This report provides a snapshot of the health of New Zealanders through the publication of 48 key indicators on health behaviours, health status and access to health care for both adults and children.
This report presents the 2013/14 results from the continuous New Zealand Health Survey, with comparisons to the 2012/13 and 2006/07 surveys.
You can download the report and data tables from the Downloads section of this page. Results are available by sex, age group, ethnic group and neighbourhood deprivation.
These statistics are supplemented by the Regional results from the 2011–2014 New Zealand Health Survey
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We have made minor corrections to previously published data. Please use the Annual Update of Key Results 2015/16: New Zealand Health Survey and the accompanying data tables for estimates for 2011/12, 2012/13, 2013/14 and 2014/15. The errors that were corrected are described in the Methodology Report 2015/16: New Zealand Health Survey.
Overview of key findings
Health status, health behaviours and risk factors
- The majority of New Zealanders report being in good health.
- High smoking rates persist in Māori adults and in adults living in the most deprived areas.
- The adult and child obesity rates are similar to 2012/13.
- Hazardous drinking rates are highest in young people.
- Adults and children living in the most deprived areas have higher rates of all health risks including smoking, hazardous drinking and obesity.
Go to Improving the health of New Zealanders find out what’s being done to reduce smoking, hazardous drinking and obesity rates.
- Māori adults report high rates of most health conditions, particularly diabetes and asthma.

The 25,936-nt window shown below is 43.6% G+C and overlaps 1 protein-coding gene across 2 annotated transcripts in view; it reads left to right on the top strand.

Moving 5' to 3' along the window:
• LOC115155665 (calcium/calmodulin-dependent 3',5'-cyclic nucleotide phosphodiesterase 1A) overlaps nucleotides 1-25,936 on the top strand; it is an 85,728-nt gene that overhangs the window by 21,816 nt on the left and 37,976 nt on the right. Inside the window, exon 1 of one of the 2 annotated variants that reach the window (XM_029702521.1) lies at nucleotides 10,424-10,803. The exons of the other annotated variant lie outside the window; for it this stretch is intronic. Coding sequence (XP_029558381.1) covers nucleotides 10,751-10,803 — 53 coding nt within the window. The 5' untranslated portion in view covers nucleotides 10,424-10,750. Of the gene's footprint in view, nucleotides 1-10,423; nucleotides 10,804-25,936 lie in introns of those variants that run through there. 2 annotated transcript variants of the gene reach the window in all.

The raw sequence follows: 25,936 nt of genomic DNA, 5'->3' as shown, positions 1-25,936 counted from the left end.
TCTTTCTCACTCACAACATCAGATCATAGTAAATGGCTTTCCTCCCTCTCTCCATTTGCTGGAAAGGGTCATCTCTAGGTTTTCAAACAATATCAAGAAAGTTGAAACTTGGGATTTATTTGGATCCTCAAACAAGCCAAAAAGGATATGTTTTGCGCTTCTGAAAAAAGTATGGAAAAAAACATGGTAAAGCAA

- Rates of diabetes are high among Pacific adults.
- Rates of diagnosed mental health conditions are rising.
- Rates of psychological distress are high among Māori and Pacific adults, and in adults living in the most deprived areas.
Go to Improving the health of New Zealanders to find out what’s being done to improve mental health.
Access to health care
- Levels of any type of unmet need for primary health care are similar to 2012/13.
- Unmet need for primary health care is more common among Māori and Pacific adults and children, and in those living in the most deprived areas.
- There are low rates of unmet need for GP visits and after-hours services due to cost among children aged less than 6 years.
Go to Improving the health of New Zealanders to find out what’s being done to improve access to primary health care.
- The majority of children have visited a dental health care worker in the last year.
- Half of adults with natural teeth visited a dental health care worker in the last year, an increase on 2012/13.
Go to Improving the health of New Zealanders to find out what’s being done to improve oral health.